It is the first time a wild case of polio has been discovered on British soil since 1984.
Is poliomyelitis back? The British Health Security Agency (UKHSA) warns of the discovery of the presence of the virus in London’s sewage.
If this happens one to three times a year, as the microdose of virus present in vaccines often ends up in the stool and therefore in sewage, the UKHSA finding suggests a contamination between humans having given rise to a mutation, poliomyelitis “derived from a vaccine” behaving like wild poliomyelitis.
“The detection of a VDPV2 suggests that it is likely that there has been some spread between closely related individuals in north and east London and that they are now shedding the poliovirus type 2 strain in their faeces,” says the UKHSA.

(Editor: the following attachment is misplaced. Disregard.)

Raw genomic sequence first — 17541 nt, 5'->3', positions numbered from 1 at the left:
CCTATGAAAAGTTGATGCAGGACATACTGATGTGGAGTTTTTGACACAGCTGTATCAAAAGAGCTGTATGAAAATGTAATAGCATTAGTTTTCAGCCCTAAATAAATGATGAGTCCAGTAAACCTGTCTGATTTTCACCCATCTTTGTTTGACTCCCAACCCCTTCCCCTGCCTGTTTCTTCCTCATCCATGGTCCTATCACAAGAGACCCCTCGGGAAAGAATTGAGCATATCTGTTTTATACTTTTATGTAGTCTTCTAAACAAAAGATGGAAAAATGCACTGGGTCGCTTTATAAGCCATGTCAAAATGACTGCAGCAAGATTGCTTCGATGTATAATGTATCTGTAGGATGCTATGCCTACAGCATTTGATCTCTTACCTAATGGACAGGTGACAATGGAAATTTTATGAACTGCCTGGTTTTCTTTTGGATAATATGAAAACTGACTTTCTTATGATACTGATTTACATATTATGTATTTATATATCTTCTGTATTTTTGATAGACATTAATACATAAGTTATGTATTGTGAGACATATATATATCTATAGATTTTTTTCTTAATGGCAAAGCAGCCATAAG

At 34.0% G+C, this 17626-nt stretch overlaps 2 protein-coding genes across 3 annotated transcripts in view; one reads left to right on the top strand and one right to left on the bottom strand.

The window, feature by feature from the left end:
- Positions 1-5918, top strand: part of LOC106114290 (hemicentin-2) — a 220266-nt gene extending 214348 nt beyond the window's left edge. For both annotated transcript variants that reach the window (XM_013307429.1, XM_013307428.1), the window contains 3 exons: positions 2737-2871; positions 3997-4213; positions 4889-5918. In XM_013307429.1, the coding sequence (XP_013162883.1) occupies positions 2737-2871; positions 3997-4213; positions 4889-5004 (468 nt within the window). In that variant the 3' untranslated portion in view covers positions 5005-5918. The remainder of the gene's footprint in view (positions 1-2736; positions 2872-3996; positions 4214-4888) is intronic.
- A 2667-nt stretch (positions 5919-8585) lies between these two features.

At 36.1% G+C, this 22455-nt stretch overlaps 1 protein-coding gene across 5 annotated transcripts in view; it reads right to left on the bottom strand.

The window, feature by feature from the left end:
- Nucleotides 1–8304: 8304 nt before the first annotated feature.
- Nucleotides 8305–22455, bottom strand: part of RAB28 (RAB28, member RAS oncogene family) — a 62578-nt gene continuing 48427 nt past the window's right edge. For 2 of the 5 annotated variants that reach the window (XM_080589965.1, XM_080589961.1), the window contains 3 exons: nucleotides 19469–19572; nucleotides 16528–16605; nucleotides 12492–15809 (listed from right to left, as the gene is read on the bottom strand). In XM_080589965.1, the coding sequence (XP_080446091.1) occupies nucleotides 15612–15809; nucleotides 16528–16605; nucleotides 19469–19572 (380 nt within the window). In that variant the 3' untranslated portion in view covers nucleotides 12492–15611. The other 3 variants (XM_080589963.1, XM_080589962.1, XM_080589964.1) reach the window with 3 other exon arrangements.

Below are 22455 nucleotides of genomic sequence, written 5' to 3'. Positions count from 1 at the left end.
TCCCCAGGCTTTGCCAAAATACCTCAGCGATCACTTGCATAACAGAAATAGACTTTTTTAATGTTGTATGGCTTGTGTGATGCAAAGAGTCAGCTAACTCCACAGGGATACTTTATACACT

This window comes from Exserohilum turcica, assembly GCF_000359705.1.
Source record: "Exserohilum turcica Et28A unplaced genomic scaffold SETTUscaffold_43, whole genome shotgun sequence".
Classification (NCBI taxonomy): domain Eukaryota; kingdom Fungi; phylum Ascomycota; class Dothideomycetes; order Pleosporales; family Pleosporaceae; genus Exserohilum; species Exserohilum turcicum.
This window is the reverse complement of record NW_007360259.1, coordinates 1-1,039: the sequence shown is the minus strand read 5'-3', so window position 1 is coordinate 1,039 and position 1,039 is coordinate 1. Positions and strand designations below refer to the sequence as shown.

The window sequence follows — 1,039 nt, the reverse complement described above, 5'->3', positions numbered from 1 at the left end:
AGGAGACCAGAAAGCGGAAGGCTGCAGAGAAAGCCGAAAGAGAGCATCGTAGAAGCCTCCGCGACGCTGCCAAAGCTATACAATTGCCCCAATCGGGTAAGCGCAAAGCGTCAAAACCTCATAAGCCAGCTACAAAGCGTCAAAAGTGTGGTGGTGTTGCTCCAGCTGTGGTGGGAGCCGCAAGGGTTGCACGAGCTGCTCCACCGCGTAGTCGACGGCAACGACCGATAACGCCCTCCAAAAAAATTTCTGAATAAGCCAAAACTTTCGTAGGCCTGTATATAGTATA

Parents told to ensure children’s polio vaccinations are up to date after number of virus samples found in London sewage https://t.co/7ePU6CZbhi
— BBC News (@BBCBreaking) June 22, 2022
No wild cases since 1984
The health agency therefore invites the British to check that their children are indeed vaccinated against the virus. They are the ones who are most at risk of poliomyelitis, and are most likely to experience paralysis, the main symptom of the disease.
No cases of wild poliomyelitis had been detected in Britain since 1984 and the country declared itself free of any cases in 2003. The virus caused several epidemics around the world, mainly in the early 20e century.
The only countries in which it still circulates in the wild are Afghanistan and Pakistan.